Paul: It’s the same with Amazon. It was like, I know this is going to take a minute to come through the mail compared to a bookstore, but trust me —
Paul: You’re going to end up getting used to it.
Paul: It turns out that you can change human behavior if — you can ask people to delay gratification for a couple of days, if you offer them this sort of larger sphere of convenience.
Rich: Yeah, exactly. Then, then they did their own leap frog on themselves and said, “Well, you know what? You don’t even need the mail.”
Paul: And it’s work remembering, this was a disaster. It ended up working well, but they split the company into two, and all this…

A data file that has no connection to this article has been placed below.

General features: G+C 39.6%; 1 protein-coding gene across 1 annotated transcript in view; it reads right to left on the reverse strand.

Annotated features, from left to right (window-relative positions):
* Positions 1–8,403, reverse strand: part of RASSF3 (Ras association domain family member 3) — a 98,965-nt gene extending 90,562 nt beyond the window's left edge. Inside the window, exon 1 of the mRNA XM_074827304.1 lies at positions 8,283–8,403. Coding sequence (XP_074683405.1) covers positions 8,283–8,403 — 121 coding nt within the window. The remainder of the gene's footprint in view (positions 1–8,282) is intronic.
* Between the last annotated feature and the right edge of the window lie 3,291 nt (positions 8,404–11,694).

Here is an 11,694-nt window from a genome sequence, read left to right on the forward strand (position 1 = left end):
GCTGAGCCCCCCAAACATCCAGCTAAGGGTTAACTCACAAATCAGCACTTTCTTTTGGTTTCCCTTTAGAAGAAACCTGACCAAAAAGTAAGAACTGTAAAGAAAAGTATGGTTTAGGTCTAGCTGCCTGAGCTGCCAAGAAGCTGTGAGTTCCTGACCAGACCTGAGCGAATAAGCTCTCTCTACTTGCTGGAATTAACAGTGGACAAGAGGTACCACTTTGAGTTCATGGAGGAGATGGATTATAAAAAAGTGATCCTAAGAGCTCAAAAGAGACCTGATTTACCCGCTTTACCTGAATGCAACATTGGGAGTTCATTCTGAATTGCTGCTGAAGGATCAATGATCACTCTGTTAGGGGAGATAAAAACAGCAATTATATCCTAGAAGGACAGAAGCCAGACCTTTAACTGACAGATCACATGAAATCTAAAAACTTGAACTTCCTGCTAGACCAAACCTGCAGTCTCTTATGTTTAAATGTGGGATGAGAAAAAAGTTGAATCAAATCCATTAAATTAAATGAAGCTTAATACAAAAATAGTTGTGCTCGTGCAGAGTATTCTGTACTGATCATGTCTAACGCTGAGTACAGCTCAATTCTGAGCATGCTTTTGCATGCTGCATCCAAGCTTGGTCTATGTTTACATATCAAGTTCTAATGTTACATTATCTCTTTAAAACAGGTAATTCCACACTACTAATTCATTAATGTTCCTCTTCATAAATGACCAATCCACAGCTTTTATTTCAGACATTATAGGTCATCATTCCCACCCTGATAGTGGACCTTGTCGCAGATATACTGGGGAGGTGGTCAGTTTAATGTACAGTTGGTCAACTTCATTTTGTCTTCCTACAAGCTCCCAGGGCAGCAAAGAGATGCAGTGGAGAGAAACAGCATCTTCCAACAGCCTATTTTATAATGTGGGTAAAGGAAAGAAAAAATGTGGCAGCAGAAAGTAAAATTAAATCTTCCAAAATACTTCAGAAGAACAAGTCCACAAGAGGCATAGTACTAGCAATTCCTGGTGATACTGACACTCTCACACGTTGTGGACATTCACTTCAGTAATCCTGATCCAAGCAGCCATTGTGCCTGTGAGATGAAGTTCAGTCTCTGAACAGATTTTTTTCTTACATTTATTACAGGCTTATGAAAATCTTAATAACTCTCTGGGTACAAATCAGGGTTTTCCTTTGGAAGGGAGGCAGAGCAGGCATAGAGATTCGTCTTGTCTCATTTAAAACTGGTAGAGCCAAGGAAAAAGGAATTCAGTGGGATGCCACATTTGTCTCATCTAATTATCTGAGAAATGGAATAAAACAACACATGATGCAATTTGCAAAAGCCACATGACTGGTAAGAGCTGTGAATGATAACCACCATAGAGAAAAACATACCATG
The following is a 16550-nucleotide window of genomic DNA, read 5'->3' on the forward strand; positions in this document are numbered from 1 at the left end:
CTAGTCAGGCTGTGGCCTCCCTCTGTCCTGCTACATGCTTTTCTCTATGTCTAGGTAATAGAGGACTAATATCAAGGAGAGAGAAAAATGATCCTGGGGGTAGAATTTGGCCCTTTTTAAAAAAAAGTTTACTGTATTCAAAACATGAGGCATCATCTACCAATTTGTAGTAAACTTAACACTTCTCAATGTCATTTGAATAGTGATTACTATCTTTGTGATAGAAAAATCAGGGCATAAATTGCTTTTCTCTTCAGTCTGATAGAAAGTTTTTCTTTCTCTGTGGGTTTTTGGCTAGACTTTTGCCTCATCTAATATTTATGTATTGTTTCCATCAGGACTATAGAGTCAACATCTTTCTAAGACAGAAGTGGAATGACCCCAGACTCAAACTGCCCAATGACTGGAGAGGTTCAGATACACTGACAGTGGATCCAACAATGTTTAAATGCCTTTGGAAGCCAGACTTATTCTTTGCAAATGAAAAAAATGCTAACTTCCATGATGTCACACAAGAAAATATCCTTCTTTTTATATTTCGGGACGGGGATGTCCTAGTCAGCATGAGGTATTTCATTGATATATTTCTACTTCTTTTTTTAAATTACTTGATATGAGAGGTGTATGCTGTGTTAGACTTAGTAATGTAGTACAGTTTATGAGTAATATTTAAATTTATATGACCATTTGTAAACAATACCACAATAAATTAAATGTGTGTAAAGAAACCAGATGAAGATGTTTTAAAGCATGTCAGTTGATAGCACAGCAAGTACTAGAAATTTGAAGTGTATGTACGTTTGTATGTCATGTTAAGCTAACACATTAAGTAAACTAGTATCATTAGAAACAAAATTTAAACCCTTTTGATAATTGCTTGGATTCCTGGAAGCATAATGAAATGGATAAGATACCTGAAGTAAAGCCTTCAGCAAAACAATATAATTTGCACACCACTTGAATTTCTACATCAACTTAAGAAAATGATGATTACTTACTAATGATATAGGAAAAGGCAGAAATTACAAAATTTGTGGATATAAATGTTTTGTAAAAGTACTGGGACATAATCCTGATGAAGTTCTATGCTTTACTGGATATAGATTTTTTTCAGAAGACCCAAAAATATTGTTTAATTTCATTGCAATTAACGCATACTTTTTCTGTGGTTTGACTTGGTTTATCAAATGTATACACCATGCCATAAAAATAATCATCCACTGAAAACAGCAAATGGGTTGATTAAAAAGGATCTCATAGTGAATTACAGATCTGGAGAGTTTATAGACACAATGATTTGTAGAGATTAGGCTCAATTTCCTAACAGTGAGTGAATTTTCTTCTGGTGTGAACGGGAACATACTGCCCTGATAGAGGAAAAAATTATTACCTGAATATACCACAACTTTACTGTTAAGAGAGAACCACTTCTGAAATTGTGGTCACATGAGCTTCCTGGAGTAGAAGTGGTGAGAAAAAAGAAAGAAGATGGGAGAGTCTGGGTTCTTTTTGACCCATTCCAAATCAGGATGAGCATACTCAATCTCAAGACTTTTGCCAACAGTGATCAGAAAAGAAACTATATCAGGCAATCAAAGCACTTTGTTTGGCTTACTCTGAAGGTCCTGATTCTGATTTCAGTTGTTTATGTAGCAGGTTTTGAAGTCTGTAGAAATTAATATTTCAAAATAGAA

Rich: It was, I got to say credit to them for transforming themselves into a completely digital business from one that was very logistically oriented, right?
Paul: I think you can still get the DVDs, right? You just have to pay for them.
Rich: You can, but I mean…
Paul: There was a point where they split it into, like, two separate companies.
Rich: Oh, I didn’t know the backstory.
Paul: Yeah. It was going to be some weird other organization, they gave it a name and a brand. It was such a bad idea that it all rolled back into Netflix and…
Paul: Then they started to get their own content.
Rich: Well there’s a quote I love, it’s one of my favorite quotes, because they just knew that they could not be beholding to the content owners, right?
Paul: See and the content owners are doing, they’re doing what I would advise any content owner to do, which is maintain vigilant control over your own copyrights.